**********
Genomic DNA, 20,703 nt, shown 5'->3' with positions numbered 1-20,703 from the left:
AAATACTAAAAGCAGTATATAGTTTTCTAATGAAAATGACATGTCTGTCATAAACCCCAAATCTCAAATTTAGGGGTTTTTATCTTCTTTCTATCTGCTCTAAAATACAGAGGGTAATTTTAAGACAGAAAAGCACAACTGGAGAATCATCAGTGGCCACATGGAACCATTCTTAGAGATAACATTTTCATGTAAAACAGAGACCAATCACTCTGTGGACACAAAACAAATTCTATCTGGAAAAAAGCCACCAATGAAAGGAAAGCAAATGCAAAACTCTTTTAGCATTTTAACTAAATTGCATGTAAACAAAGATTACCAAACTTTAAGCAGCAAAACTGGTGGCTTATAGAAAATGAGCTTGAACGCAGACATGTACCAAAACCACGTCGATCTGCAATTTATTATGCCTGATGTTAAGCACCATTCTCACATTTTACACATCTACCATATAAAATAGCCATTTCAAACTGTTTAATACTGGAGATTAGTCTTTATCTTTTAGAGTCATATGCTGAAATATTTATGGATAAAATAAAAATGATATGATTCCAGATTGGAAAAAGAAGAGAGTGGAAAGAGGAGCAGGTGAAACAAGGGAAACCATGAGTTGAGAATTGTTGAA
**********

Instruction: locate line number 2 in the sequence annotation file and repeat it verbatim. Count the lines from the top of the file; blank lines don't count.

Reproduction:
AAATACTAAAAGCAGTATATAGTTTTCTAATGAAAATGACATGTCTGTCATAAACCCCAAATCTCAAATTTAGGGGTTTTTATCTTCTTTCTATCTGCTCTAAAATACAGAGGGTAATTTTAAGACAGAAAAGCACAACTGGAGAATCATCAGTGGCCACATGGAACCATTCTTAGAGATAACATTTTCATGTAAAACAGAGACCAATCACTCTGTGGACACAAAACAAATTCTATCTGGAAAAAAGCCACCAATGAAAGGAAAGCAAATGCAAAACTCTTTTAGCATTTTAACTAAATTGCATGTAAACAAAGATTACCAAACTTTAAGCAGCAAAACTGGTGGCTTATAGAAAATGAGCTTGAACGCAGACATGTACCAAAACCACGTCGATCTGCAATTTATTATGCCTGATGTTAAGCACCATTCTCACATTTTACACATCTACCATATAAAATAGCCATTTCAAACTGTTTAATACTGGAGATTAGTCTTTATCTTTTAGAGTCATATGCTGAAATATTTATGGATAAAATAAAAATGATATGATTCCAGATTGGAAAAAGAAGAGAGTGGAAAGAGGAGCAGGTGAAACAAGGGAAACCATGAGTTGAGAATTGTTGAA